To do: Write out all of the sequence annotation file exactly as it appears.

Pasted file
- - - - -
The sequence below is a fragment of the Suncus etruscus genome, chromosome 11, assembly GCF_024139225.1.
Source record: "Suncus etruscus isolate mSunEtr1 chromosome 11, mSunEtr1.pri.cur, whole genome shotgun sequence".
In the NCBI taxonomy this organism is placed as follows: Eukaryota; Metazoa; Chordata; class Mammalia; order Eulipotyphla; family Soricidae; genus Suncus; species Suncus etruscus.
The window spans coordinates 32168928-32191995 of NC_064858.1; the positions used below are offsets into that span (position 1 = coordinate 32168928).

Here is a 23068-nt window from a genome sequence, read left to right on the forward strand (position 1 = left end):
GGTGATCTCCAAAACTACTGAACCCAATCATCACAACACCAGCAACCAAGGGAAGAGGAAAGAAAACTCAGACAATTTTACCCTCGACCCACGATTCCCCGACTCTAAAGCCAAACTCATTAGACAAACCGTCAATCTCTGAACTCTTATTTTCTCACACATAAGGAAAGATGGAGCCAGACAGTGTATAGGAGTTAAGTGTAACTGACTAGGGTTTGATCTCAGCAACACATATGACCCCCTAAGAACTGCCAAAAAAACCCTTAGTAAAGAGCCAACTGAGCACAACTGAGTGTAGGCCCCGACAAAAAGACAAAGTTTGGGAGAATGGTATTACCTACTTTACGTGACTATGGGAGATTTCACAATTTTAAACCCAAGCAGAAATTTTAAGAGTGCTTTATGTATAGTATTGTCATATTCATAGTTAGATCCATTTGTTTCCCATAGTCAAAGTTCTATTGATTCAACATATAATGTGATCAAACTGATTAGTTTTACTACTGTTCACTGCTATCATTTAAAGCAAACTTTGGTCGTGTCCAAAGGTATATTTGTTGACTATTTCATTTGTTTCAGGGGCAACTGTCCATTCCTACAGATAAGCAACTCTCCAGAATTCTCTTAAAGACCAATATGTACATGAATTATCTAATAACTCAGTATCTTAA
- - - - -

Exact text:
The sequence below is a fragment of the Suncus etruscus genome, chromosome 11, assembly GCF_024139225.1.
Source record: "Suncus etruscus isolate mSunEtr1 chromosome 11, mSunEtr1.pri.cur, whole genome shotgun sequence".
In the NCBI taxonomy this organism is placed as follows: Eukaryota; Metazoa; Chordata; class Mammalia; order Eulipotyphla; family Soricidae; genus Suncus; species Suncus etruscus.
The window spans coordinates 32168928-32191995 of NC_064858.1; the positions used below are offsets into that span (position 1 = coordinate 32168928).

Here is a 23068-nt window from a genome sequence, read left to right on the forward strand (position 1 = left end):
GGTGATCTCCAAAACTACTGAACCCAATCATCACAACACCAGCAACCAAGGGAAGAGGAAAGAAAACTCAGACAATTTTACCCTCGACCCACGATTCCCCGACTCTAAAGCCAAACTCATTAGACAAACCGTCAATCTCTGAACTCTTATTTTCTCACACATAAGGAAAGATGGAGCCAGACAGTGTATAGGAGTTAAGTGTAACTGACTAGGGTTTGATCTCAGCAACACATATGACCCCCTAAGAACTGCCAAAAAAACCCTTAGTAAAGAGCCAACTGAGCACAACTGAGTGTAGGCCCCGACAAAAAGACAAAGTTTGGGAGAATGGTATTACCTACTTTACGTGACTATGGGAGATTTCACAATTTTAAACCCAAGCAGAAATTTTAAGAGTGCTTTATGTATAGTATTGTCATATTCATAGTTAGATCCATTTGTTTCCCATAGTCAAAGTTCTATTGATTCAACATATAATGTGATCAAACTGATTAGTTTTACTACTGTTCACTGCTATCATTTAAAGCAAACTTTGGTCGTGTCCAAAGGTATATTTGTTGACTATTTCATTTGTTTCAGGGGCAACTGTCCATTCCTACAGATAAGCAACTCTCCAGAATTCTCTTAAAGACCAATATGTACATGAATTATCTAATAACTCAGTATCTTAA